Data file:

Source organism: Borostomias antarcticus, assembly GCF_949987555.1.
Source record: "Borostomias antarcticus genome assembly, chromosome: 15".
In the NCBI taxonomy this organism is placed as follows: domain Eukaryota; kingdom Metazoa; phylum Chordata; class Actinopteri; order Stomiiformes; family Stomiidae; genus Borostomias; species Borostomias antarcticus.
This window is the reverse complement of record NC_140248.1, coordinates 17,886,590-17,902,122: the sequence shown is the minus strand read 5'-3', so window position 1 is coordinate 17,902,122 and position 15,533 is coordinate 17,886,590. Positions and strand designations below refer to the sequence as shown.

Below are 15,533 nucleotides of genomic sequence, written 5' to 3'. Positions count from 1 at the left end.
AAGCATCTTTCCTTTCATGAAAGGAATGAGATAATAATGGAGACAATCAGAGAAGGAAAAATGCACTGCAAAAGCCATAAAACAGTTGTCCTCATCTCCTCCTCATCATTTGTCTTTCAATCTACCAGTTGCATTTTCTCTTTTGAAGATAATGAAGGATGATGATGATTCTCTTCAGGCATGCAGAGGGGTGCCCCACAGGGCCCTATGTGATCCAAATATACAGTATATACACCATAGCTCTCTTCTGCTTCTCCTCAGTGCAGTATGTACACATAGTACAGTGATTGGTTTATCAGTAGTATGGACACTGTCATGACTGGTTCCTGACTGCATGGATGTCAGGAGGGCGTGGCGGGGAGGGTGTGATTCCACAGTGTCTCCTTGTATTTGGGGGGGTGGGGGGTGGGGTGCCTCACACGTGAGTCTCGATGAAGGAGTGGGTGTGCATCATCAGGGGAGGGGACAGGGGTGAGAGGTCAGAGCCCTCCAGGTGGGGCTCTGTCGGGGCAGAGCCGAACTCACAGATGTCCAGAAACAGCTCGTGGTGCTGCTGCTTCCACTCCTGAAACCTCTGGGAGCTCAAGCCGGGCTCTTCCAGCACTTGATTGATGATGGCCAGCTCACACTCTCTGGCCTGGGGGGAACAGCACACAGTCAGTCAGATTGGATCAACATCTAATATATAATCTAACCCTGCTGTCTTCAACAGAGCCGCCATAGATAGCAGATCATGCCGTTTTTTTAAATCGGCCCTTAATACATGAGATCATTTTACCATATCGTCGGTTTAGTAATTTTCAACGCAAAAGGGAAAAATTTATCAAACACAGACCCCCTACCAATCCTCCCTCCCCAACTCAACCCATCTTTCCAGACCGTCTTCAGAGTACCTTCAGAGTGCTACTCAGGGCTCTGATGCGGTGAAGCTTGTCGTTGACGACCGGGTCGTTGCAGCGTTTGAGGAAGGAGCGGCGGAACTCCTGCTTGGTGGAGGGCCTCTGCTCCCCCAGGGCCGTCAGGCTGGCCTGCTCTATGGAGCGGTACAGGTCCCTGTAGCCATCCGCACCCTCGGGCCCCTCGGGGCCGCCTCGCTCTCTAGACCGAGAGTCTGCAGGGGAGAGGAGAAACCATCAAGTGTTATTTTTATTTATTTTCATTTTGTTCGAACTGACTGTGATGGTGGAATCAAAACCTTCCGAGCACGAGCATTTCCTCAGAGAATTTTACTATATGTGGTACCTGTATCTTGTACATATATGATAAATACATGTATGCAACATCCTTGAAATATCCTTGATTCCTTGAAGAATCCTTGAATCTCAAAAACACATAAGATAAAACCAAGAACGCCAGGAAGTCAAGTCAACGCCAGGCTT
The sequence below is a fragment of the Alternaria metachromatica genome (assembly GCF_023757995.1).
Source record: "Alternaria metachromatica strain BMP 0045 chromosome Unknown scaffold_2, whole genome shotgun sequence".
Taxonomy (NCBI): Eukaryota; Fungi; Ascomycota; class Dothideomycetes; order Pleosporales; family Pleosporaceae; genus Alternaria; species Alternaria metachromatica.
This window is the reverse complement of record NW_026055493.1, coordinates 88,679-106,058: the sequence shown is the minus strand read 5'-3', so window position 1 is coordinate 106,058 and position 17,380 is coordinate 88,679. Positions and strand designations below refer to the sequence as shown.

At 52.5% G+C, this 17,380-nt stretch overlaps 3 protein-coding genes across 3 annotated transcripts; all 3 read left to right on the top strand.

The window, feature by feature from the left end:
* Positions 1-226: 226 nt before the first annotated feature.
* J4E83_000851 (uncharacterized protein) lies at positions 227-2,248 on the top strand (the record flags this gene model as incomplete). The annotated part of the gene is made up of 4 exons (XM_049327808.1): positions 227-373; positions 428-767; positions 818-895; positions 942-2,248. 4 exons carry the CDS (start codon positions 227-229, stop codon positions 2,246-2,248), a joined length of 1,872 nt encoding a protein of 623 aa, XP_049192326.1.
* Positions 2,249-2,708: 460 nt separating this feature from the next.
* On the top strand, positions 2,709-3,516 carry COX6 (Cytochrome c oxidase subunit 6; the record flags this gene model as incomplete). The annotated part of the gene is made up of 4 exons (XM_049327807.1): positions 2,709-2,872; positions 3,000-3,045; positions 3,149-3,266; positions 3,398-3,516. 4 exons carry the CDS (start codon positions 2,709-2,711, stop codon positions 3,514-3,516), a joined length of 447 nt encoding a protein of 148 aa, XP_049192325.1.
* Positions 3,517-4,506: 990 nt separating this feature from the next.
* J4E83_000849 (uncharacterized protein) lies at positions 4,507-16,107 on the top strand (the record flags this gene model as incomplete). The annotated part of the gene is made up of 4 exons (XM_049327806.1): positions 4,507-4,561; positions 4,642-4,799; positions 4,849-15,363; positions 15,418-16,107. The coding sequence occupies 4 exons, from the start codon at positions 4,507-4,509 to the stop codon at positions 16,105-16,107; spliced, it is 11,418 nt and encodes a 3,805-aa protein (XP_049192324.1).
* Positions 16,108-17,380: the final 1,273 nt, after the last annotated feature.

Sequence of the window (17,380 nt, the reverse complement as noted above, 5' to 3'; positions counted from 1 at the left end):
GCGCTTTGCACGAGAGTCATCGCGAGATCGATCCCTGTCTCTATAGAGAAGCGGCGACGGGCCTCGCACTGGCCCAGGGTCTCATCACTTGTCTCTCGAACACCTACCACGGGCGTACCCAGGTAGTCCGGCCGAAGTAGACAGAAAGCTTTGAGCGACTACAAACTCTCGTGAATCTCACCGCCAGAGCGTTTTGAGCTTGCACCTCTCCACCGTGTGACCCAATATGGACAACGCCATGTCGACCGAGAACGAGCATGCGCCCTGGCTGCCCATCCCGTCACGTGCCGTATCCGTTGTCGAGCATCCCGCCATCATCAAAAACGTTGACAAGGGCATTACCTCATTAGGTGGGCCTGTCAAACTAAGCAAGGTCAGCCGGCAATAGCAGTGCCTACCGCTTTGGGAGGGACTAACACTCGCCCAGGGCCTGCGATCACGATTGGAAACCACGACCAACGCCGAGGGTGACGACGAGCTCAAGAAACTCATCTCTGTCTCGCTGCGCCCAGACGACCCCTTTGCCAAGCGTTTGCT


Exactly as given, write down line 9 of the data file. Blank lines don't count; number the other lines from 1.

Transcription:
Taxonomy (NCBI): Eukaryota; Fungi; Ascomycota; class Dothideomycetes; order Pleosporales; family Pleosporaceae; genus Alternaria; species Alternaria metachromatica.